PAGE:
South Park: The Complete Twenty-Second Season
Rotten Tomatoes Score: 75%
Available on Disc

Yes it’s been 22 seasons now. This season Matt and Trey again went out of their way to offend as they covered school shootings and other acts of conveniently ignore violence, as well as Amazon and a not-so-subtle take on global warming featuring Al Gore and Man Bear Pig. The show is still funny, more than two decades later, and while still pushing buttons, the buttons are more and more socially conscious than ever before. Not every episode is a hit this season, but the writing and subject matter is more relevant than ever. B+

Popcorn Perspectives – Week of May 20, 2019

Popcorn Perspectives with Danny Minton

Week of May 20, 2019

How to Train Your Dragon: The Hidden World
Rated PG for adventure action and some mild rude humor
Rotten Tomatoes Score: 91%
Available on Disc and Streaming

This final picture in the How to Train Your Dragon trilogy follows Hiccup and the village of Berk as they attempt to find a secret and safe world for their dragon friends when a new and ominous force threatens their very existence. Writer/director Dean DeBlois has been consistent with this franchise since its beginning nearly a decade ago. The characters have remained lovable and well-crafted and the stories have remained interesting and enjoyable, for both kids and adults. This new creation is no different. As Hiccup and his friends enter adult-hood, we have gotten to watch them grow and mature as we fully empathize with their plight. If I have one major criticism it is in their choice of Grimmel as the new villain. While I love that he came with a female Light Fury, I thought he was no more menacing than some of their other adversaries from the movies and Netflix animated series. But at the end of the day, the film proves to be a worthy addition and finale to what has been a terrific set of films from Dreamworks. A-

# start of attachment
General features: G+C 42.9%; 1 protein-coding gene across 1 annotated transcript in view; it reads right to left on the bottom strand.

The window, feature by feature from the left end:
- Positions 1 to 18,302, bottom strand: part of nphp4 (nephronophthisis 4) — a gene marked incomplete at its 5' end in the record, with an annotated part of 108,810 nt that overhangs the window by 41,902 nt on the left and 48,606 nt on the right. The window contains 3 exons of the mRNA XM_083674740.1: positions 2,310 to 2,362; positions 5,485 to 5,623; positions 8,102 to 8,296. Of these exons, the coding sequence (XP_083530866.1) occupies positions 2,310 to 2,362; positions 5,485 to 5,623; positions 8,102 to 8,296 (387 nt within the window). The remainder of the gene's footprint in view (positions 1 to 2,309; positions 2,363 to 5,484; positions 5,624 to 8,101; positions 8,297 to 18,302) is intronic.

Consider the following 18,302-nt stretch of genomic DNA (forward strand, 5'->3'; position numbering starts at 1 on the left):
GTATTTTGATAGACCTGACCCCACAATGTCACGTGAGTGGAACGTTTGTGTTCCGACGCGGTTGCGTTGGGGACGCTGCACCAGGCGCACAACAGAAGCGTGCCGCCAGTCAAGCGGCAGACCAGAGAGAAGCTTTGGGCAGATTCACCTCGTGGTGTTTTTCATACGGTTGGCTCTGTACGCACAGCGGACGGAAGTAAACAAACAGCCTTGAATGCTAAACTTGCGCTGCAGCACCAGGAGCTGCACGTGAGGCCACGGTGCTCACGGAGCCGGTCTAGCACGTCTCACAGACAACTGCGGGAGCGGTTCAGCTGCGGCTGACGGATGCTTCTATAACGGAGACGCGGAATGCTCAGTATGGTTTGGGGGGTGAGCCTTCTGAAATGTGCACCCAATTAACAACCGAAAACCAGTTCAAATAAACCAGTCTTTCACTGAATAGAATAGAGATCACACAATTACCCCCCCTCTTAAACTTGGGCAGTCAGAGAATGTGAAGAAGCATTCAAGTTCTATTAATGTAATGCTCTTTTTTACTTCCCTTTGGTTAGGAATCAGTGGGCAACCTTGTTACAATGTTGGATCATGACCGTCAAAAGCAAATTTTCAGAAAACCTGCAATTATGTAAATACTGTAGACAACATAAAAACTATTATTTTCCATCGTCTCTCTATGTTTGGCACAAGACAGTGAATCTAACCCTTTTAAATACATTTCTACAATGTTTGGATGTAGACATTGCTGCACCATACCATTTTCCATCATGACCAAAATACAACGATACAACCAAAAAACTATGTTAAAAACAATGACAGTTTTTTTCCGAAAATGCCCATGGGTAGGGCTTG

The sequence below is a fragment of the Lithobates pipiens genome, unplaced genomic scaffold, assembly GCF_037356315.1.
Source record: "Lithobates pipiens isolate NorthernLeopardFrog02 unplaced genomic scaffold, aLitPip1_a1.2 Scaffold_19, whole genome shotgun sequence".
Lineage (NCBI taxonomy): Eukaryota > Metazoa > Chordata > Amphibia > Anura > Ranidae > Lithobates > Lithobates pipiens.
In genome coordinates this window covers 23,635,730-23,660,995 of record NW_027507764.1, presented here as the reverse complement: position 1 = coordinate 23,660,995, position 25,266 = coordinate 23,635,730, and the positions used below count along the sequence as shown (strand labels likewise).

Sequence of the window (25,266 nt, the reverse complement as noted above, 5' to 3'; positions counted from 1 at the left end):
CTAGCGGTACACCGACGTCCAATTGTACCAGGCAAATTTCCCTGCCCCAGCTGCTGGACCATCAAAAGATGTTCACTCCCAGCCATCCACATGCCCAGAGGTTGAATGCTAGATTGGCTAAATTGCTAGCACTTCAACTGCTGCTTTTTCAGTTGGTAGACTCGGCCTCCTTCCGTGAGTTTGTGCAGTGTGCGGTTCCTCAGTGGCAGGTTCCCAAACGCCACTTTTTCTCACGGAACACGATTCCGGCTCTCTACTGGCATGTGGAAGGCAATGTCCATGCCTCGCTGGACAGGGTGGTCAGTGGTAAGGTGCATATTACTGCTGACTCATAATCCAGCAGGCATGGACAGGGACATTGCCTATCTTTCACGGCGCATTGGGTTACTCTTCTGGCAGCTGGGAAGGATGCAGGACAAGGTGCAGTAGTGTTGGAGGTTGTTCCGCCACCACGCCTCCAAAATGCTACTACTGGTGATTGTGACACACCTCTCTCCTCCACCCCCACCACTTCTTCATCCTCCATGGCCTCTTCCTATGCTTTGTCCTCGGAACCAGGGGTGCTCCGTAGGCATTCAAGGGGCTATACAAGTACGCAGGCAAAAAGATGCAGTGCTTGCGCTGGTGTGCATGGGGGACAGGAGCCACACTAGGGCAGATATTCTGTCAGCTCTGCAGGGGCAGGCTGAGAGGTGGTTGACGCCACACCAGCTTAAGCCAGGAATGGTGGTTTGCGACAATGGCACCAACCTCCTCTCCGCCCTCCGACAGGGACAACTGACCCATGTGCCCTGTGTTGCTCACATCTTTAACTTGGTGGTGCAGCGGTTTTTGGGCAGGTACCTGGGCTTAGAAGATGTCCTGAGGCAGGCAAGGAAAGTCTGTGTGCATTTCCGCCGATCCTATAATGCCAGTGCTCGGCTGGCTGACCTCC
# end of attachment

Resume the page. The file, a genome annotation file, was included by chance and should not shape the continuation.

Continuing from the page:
The Upside
Rated PG-13 for suggestive content and drug use
Rotten Tomatoes Score: 40%
Available on Disc and Streaming

Based on the much-beloved French film The Intouchables (currently ranked #40 on the list of IMDB’s Top Rated Movies), Kevin Hart plays a recently paroled ex-convict who becomes the live-in assistant to Bryan Cranston’s paralyzed billionaire. Since it is such a remarkable true story, there is a lot to appreciate here. Cranston and Hart are both completely believable in their roles and their overall chemistry is solid. Where the film goes south is in the screenplay and directing, where both seem to struggle with story and pacing. The film falls apart, then comes together, then falls apart again over and over. It relies on some great little moments between the two characters, but those moments can’t hold the movie together. Ultimately, the film proves to be a pale comparison to its 2012 French counterpart. C